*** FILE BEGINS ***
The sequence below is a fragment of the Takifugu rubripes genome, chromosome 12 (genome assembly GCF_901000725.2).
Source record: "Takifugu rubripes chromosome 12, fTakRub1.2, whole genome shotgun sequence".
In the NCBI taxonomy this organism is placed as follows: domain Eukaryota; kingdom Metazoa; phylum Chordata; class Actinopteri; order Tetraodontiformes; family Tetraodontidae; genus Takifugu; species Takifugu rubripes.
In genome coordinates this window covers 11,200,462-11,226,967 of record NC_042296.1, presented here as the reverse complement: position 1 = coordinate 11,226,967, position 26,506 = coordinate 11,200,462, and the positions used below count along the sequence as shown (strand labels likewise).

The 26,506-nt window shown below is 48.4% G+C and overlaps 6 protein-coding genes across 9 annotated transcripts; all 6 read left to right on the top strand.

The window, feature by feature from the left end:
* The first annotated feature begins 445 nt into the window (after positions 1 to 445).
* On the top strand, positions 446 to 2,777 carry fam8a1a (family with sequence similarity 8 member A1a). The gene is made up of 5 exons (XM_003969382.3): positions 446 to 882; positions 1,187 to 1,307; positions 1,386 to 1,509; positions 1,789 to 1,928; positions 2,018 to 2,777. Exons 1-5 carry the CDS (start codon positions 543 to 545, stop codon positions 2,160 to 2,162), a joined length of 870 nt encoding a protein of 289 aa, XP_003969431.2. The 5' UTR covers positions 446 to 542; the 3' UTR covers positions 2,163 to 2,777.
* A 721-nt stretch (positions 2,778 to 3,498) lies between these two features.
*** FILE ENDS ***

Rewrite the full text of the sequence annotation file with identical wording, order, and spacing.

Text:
The sequence below is a fragment of the Takifugu rubripes genome, chromosome 12 (genome assembly GCF_901000725.2).
Source record: "Takifugu rubripes chromosome 12, fTakRub1.2, whole genome shotgun sequence".
In the NCBI taxonomy this organism is placed as follows: domain Eukaryota; kingdom Metazoa; phylum Chordata; class Actinopteri; order Tetraodontiformes; family Tetraodontidae; genus Takifugu; species Takifugu rubripes.
In genome coordinates this window covers 11,200,462-11,226,967 of record NC_042296.1, presented here as the reverse complement: position 1 = coordinate 11,226,967, position 26,506 = coordinate 11,200,462, and the positions used below count along the sequence as shown (strand labels likewise).

The 26,506-nt window shown below is 48.4% G+C and overlaps 6 protein-coding genes across 9 annotated transcripts; all 6 read left to right on the top strand.

The window, feature by feature from the left end:
* The first annotated feature begins 445 nt into the window (after positions 1 to 445).
* On the top strand, positions 446 to 2,777 carry fam8a1a (family with sequence similarity 8 member A1a). The gene is made up of 5 exons (XM_003969382.3): positions 446 to 882; positions 1,187 to 1,307; positions 1,386 to 1,509; positions 1,789 to 1,928; positions 2,018 to 2,777. Exons 1-5 carry the CDS (start codon positions 543 to 545, stop codon positions 2,160 to 2,162), a joined length of 870 nt encoding a protein of 289 aa, XP_003969431.2. The 5' UTR covers positions 446 to 542; the 3' UTR covers positions 2,163 to 2,777.
* A 721-nt stretch (positions 2,778 to 3,498) lies between these two features.